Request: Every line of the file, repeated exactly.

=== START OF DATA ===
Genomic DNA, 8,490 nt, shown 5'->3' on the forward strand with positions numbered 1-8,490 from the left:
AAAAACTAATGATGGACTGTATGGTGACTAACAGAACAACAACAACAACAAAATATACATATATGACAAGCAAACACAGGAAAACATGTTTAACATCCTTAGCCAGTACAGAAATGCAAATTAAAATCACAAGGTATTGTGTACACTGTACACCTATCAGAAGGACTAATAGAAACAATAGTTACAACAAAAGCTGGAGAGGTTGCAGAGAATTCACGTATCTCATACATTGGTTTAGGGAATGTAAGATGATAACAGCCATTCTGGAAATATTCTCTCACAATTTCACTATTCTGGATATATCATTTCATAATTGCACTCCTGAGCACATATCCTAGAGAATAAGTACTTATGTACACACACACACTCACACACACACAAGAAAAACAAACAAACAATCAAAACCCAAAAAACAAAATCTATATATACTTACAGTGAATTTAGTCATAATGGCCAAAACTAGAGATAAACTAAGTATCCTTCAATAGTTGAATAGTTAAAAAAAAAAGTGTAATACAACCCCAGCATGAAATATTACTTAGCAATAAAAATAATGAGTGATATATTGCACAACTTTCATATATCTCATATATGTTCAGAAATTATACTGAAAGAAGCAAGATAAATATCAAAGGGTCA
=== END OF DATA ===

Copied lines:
Genomic DNA, 8,490 nt, shown 5'->3' on the forward strand with positions numbered 1-8,490 from the left:
AAAAACTAATGATGGACTGTATGGTGACTAACAGAACAACAACAACAACAAAATATACATATATGACAAGCAAACACAGGAAAACATGTTTAACATCCTTAGCCAGTACAGAAATGCAAATTAAAATCACAAGGTATTGTGTACACTGTACACCTATCAGAAGGACTAATAGAAACAATAGTTACAACAAAAGCTGGAGAGGTTGCAGAGAATTCACGTATCTCATACATTGGTTTAGGGAATGTAAGATGATAACAGCCATTCTGGAAATATTCTCTCACAATTTCACTATTCTGGATATATCATTTCATAATTGCACTCCTGAGCACATATCCTAGAGAATAAGTACTTATGTACACACACACACTCACACACACACAAGAAAAACAAACAAACAATCAAAACCCAAAAAACAAAATCTATATATACTTACAGTGAATTTAGTCATAATGGCCAAAACTAGAGATAAACTAAGTATCCTTCAATAGTTGAATAGTTAAAAAAAAAAGTGTAATACAACCCCAGCATGAAATATTACTTAGCAATAAAAATAATGAGTGATATATTGCACAACTTTCATATATCTCATATATGTTCAGAAATTATACTGAAAGAAGCAAGATAAATATCAAAGGGTCA